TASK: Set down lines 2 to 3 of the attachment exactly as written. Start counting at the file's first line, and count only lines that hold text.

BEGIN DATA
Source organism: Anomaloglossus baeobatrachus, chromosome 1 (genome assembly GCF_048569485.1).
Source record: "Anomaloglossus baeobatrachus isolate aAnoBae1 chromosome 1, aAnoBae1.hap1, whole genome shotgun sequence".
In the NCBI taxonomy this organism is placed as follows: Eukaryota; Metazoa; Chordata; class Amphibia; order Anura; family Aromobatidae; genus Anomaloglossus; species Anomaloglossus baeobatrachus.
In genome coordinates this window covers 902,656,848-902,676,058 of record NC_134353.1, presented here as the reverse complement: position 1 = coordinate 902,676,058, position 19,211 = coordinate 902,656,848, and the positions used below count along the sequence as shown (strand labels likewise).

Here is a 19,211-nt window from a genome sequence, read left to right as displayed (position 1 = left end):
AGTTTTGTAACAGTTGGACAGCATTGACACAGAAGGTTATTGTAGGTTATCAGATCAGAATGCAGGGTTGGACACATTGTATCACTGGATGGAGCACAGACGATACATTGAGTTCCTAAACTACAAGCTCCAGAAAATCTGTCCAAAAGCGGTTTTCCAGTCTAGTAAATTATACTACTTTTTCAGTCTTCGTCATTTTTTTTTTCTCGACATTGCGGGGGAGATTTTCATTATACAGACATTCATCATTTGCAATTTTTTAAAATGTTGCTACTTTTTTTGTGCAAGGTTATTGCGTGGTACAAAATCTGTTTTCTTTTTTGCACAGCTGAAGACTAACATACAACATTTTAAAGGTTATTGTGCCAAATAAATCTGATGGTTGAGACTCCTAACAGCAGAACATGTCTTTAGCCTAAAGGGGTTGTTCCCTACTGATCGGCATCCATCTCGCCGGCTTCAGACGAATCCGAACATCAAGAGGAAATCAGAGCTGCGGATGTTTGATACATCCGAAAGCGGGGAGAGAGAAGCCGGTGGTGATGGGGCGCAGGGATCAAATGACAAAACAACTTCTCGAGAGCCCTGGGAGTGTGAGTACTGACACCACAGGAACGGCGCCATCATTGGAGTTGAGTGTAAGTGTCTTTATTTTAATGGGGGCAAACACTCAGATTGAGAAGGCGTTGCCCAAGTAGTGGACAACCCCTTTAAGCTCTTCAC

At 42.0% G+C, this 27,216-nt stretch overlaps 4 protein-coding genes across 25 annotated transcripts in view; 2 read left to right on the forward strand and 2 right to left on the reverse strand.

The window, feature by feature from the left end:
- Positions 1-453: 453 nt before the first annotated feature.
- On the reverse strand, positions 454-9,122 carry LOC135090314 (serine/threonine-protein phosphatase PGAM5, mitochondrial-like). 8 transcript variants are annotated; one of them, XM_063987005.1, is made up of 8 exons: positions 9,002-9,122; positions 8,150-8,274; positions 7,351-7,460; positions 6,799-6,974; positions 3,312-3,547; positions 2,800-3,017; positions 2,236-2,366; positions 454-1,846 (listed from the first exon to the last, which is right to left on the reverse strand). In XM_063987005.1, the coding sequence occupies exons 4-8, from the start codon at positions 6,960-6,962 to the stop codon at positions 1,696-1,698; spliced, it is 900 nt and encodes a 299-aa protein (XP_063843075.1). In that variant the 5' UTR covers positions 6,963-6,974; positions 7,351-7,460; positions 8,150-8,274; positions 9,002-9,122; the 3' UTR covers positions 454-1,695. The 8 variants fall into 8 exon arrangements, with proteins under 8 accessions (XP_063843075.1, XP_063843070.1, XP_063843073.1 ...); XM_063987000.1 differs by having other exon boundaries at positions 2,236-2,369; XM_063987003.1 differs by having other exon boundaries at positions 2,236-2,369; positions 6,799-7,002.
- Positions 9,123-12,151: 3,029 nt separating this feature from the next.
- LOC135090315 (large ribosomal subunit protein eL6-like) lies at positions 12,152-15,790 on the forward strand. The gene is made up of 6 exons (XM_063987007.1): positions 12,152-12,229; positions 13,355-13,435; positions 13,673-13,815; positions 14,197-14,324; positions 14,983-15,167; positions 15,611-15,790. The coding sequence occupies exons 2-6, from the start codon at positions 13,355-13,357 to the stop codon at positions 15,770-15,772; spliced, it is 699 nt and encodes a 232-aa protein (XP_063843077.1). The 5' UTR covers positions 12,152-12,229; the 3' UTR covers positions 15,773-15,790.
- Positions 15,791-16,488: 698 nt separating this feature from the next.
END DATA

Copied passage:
Source record: "Anomaloglossus baeobatrachus isolate aAnoBae1 chromosome 1, aAnoBae1.hap1, whole genome shotgun sequence".
In the NCBI taxonomy this organism is placed as follows: Eukaryota; Metazoa; Chordata; class Amphibia; order Anura; family Aromobatidae; genus Anomaloglossus; species Anomaloglossus baeobatrachus.